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Will Rogers: Courtship and Correspondence, 1900-1915
     

Will Rogers: Courtship and Correspondence, 1900-1915

4.0 1
by Reba Collins (Editor), Will Rogers (Commentaries by), James Blake Rogers (Commentaries by)
 
Fifteen years of unpublished correspondence between this legendary American talent and the people who loved him. Chronicling Rogers' keen political and personal observations, the letters tell of his upbringing, world travels, Wild West shows, career and courtship of Arkansas girl Betty Blake. Includes comments by Rogers' two sons. (Neighbors And Quaid)

Overview

Fifteen years of unpublished correspondence between this legendary American talent and the people who loved him. Chronicling Rogers' keen political and personal observations, the letters tell of his upbringing, world travels, Wild West shows, career and courtship of Arkansas girl Betty Blake. Includes comments by Rogers' two sons. (Neighbors And Quaid)

Editorial Reviews

Library Journal - Library Journal
In attractive, coffeetable-book format, Collins reproduces letters that Will Rogers sent to his family, friends, and, particularly, to his future wife, Betty Blake. Rogers wrote the letters during the years when he was traveling the Southern Hemisphere seeking his fortune as a cowboy, and then while he was touring the vaudeville circuit with his successful act of combining rope tricks with bits of humorous, down-home wisdom. Reading the letters is heavy going, especially the early ones, because of poor grammar and spelling, no punctuation, and heavy use of slang. Yet some of the legendary Rogers charm comes through. Commentary is provided by Rogers's two surviving sons, and by the author, who is the retired director of the Will Rogers Memorial in Claremore, Oklahoma. Purchase where there is special interest. -- Marcia L. Perry, Berkshire Athenaeum, Pittsfield, Mass.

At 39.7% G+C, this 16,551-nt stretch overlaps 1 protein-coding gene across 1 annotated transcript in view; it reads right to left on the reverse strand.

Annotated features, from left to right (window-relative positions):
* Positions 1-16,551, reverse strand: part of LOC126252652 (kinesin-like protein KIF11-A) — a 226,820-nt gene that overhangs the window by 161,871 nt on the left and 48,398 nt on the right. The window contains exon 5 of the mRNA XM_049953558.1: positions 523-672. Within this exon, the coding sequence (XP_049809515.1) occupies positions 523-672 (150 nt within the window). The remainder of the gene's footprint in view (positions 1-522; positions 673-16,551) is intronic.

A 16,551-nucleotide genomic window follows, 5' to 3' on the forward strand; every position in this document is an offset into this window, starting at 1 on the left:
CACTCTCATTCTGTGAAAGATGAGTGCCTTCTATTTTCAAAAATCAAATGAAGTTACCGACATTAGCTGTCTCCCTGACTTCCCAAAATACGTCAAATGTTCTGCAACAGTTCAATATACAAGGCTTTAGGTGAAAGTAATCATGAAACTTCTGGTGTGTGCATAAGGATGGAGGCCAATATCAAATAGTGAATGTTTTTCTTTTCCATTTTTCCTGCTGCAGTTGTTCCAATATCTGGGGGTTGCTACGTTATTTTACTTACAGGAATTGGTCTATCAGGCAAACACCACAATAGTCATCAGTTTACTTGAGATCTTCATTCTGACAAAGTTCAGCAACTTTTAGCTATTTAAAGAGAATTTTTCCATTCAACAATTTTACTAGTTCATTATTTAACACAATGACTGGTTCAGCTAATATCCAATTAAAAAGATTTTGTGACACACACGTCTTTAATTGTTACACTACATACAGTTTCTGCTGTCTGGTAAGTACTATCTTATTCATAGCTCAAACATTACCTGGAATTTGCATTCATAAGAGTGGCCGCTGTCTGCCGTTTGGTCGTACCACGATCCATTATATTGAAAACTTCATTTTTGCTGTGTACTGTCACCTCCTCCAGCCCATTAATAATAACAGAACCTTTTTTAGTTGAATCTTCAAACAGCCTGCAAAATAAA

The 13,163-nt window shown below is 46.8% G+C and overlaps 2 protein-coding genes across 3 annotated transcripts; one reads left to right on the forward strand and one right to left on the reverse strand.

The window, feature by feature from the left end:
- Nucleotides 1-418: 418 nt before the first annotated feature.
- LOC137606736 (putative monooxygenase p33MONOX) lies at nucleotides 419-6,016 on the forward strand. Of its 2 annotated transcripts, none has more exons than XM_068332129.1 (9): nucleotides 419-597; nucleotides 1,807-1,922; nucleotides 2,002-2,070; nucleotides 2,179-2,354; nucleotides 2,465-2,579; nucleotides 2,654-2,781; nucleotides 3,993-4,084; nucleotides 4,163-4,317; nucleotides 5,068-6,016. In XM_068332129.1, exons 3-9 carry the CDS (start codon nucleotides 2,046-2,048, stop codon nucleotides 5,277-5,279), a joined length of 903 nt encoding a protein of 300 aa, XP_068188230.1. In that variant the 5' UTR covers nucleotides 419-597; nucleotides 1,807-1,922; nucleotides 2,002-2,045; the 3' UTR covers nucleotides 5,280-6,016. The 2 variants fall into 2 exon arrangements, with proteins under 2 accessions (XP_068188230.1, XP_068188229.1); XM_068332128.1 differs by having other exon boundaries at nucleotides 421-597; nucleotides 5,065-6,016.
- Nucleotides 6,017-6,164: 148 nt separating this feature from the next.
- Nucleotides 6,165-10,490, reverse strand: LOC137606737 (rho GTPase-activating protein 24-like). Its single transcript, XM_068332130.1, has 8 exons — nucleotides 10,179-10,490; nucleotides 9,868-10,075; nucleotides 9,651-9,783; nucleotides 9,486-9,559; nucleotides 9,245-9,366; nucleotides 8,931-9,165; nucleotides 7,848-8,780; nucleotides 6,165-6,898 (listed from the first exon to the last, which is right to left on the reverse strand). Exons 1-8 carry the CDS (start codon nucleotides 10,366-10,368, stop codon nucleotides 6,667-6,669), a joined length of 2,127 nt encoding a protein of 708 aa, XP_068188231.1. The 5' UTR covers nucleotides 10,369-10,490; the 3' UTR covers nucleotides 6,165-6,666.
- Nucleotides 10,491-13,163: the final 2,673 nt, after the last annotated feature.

Product Details

ISBN-13:
9780963288202
Publisher:
Neighbors & Quaid
Publication date:
06/28/2003
Pages:
224
Product dimensions:
9.37(w) x 11.89(h) x 0.99(d)

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Will Rogers, Courtship and Correspondence, 1900-1915 4 out of 5 based on 0 ratings. 1 reviews.
Guest More than 1 year ago
Cherokees living in white frame houses? My high school history books seem to have skipped this tidbit of information about life in Indian Territory. Not only does this collection of Rogers' letters help to dispel inaccurate myths and images about this time and place, it also gives the reader a glimpse into the heart and mind of a young man of mixed heritage growing up in the early years of the twentieth century. In the correspondence we see Rogers struggling with the transition from adolescence to adulthood. Individual responsibility, making a living, and confronting the differences between lust and love are themes with which we all can identify. In addition, we see Rogers wrestling with his self-identity. Cherokee? Anglo? American? A mixture? This process also colors his view of people in other countries and provides us with an interesting perspective of the world as he saw it. Although the centerpiece of this book is the correspondence, Collins provides enough historical context for the non-historians among us, but not so much as to upstage the letters. Indeed, while reading the unedited letters one can almost hear Rogers speak. Altogether, I found this book to be interesting, entertaining, and informative, surely a book for general readers and experts alike.